COVID-19 Update: The Paycheck Protection Program and the Secondary Market

April 13, 2020

Last week, the Board of Governors of the Federal Reserve System (the “Federal Reserve”), the Office of the Comptroller of the Currency, and the Federal Deposit Insurance Corporation (collectively, the “Banking Agencies”) adopted two measures to facilitate aid to small business employees under the CARES Act.  First, the Federal Reserve announced the formation of the Paycheck Protection Program Loan Facility (the “PPPLF”), a program established under Section 13(3) of the Federal Reserve Act which enables insured depository institutions to obtain financing from the Federal Reserve Banks collateralized by Paycheck Protection Program (“PPP”) loans.  The Federal Reserve’s announcement stated that the PPPLF would later be expanded to include PPP financing for loans held by nonbank lenders.1  Second, the Banking Agencies announced that PPP loans held by banking organizations are assigned a zero-percent risk-weight for purposes of U.S. risk-based capital requirements, essentially making PPP loans exempt from risk-based (but not leverage) capital requirements when held by a banking organization subject to U.S. capital requirements.2  The imposition of a zero-percent risk-weight requirement was mandated by Section 1102(a) of the CARES Act.

Considerable confusion remains, however, regarding how PPP loans may be transferred in the secondary market.  Until this confusion is resolved, banking entities and other entities with regulatory or internal funding constraints may be unwilling to originate PPP loans without a clear path for obtaining financing or otherwise transferring such loans into the secondary market.  This confusion must be addressed promptly to promote the smooth working of the PPP and the delivery of economic aid to small businesses.

This confusion exists due to the nature of the PPP loans and how they are regulated.  Section 1102(a) of the CARES Act provides that PPP loans “shall be eligible to be sold in the secondary market consistent with this subsection.”  This statement regarding sales in the secondary market was echoed in Treasury Department releases describing the PPP.  “This subsection” refers to Section 7(a) of the Small Business Act.3  As explained in our prior Clients & Friends memo, “COVID-19 Update: The SBA’s Paycheck Protection Program Explained”, PPP loans are a form of SBA Section 7(a) loans, a traditional form of SBA guaranteed loan.  Although not addressed in the CARES Act, the SBA’s existing regulations implementing the CARES Act restrict the ability of Section 7(a) loan to be transferred in the secondary market.  In particular, whole loan sales, participations, securitization (referred to as pooled certificates arrangements), and pledges require the consent of the SBA and the involvement of the SBA’s designated fiscal and transfer agent (Colson Services Corp.), and generally require the transferee to be SBA licensed.  Given that such loans are guaranteed, these requirements are designed in part to ensure that the SBA is aware of the identity of the holder to whom the SBA owes an obligation under the guarantee.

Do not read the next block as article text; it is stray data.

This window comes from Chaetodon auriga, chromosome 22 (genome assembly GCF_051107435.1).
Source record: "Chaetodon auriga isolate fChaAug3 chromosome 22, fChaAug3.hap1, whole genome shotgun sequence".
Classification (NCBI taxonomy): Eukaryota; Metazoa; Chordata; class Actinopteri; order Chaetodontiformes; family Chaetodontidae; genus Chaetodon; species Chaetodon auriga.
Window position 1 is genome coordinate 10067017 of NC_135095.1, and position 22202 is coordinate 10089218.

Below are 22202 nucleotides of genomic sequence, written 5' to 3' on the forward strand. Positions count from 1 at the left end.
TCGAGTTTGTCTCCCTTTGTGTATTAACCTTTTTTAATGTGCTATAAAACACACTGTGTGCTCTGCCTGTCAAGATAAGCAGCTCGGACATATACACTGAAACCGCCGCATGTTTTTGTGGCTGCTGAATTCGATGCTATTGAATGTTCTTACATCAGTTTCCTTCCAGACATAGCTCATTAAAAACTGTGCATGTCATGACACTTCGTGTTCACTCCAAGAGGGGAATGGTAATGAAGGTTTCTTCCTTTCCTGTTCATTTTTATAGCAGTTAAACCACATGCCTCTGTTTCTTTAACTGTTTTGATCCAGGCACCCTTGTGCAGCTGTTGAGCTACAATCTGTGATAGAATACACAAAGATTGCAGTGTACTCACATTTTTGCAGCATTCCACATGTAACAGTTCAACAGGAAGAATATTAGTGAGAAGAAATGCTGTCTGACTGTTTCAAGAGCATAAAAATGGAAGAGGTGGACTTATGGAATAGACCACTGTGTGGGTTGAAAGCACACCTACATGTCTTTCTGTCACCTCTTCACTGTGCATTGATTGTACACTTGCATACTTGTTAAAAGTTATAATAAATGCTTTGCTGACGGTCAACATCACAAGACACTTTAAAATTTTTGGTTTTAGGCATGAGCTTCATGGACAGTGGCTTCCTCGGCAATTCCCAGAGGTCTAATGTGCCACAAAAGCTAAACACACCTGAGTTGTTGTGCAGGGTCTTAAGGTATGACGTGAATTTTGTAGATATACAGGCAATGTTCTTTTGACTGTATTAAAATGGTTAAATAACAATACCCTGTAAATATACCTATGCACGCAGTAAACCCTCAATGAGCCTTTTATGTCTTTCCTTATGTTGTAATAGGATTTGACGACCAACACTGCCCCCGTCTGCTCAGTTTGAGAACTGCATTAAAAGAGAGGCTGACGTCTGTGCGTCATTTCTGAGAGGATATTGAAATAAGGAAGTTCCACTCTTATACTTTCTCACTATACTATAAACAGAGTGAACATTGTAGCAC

PPP loans are not only 100% guaranteed but are subject to forgiveness provided that certain conditions were satisfied by the borrower, and thus it is not unreasonable for the SBA to ensure that the entity claiming a right to payment from the SBA holds valid title to the SBA loan and that proper procedures were followed to determine whether the PPP’s forgiveness requirements were fulfilled by the borrower.  Unrestricted transfer of PPPs in the secondary market could result in chaos when the PPP loans are later presented to the SBA by the holder for reimbursement for forgiveness or guarantee.  In addition, unrestricted transfer could mean that natural persons become direct owners of small business loans, which would be a highly unusual outcome for any credit market.  On the other hand, prior approval requirements for loan transfers inhibit the ability to transfer newly originated PPP loans into the secondary market.  Given that the PPP entails a massive amount of loans – $349 billion – to be originated in a very short period – less than three months,4 transfer restrictions could have a material impact on the ability to get much needed funding to small business quickly.  Some compromise is required. It would not be unreasonable to permit PPP loans to be transferred once without prior SBA approval, if transferred to a federal regulated entity (such as an insured depository institution) that provides after the fact notice to the SBA (or Colson).  The originating SBA lender could be required to retain responsibility for servicing the loan and for performing the very important role of determining whether the forgiveness conditions have been met (and both the SBA and the transferee bank should be entitled to rely on such originating lender’s determinations).

As for the PPPLF and the capital relief measures, questions remain regarding exactly what type of loan interests are eligible.  For example, neither the terms sheet nor the capital relief regulation addresses whether participation interests or pooled certificates are encompassed, or whether these measures instead apply only to whole loans.  Likewise, some confusion exists as to whether these measures apply solely to PPP loans originated by the banking organization or whether the measures also include loans acquired by the banking organization.  With respect to this last point, the capital relief regulation contains statements that are somewhat inconsistent with each other.  To enhance support for the PPP, the Federal Reserve should consider including participation and securitization interests, as well as acquired whole loans, into the PPPLF.


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3   15 U.S.C. 636.

4   Note that  $349 billion is more than the prior decade’s worth of SBA 7(a) loan origination.